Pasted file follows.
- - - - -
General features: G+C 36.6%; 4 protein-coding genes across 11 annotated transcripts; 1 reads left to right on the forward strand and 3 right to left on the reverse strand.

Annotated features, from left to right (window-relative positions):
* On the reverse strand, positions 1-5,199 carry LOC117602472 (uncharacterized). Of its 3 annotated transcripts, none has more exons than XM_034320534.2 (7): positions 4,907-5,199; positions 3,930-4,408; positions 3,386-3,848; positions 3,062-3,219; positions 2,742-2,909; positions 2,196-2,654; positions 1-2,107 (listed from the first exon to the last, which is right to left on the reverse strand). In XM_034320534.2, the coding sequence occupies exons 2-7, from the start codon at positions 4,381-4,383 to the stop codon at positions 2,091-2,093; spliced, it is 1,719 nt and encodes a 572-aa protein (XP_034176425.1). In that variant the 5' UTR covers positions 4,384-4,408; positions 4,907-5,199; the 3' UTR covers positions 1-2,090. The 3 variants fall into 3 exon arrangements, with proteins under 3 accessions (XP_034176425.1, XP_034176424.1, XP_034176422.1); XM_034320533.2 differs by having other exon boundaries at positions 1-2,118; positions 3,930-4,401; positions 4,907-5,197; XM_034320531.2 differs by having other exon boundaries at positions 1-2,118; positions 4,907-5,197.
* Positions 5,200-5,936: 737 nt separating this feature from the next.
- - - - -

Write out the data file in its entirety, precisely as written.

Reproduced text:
General features: G+C 36.6%; 4 protein-coding genes across 11 annotated transcripts; 1 reads left to right on the forward strand and 3 right to left on the reverse strand.

Annotated features, from left to right (window-relative positions):
* On the reverse strand, positions 1-5,199 carry LOC117602472 (uncharacterized). Of its 3 annotated transcripts, none has more exons than XM_034320534.2 (7): positions 4,907-5,199; positions 3,930-4,408; positions 3,386-3,848; positions 3,062-3,219; positions 2,742-2,909; positions 2,196-2,654; positions 1-2,107 (listed from the first exon to the last, which is right to left on the reverse strand). In XM_034320534.2, the coding sequence occupies exons 2-7, from the start codon at positions 4,381-4,383 to the stop codon at positions 2,091-2,093; spliced, it is 1,719 nt and encodes a 572-aa protein (XP_034176425.1). In that variant the 5' UTR covers positions 4,384-4,408; positions 4,907-5,199; the 3' UTR covers positions 1-2,090. The 3 variants fall into 3 exon arrangements, with proteins under 3 accessions (XP_034176425.1, XP_034176424.1, XP_034176422.1); XM_034320533.2 differs by having other exon boundaries at positions 1-2,118; positions 3,930-4,401; positions 4,907-5,197; XM_034320531.2 differs by having other exon boundaries at positions 1-2,118; positions 4,907-5,197.
* Positions 5,200-5,936: 737 nt separating this feature from the next.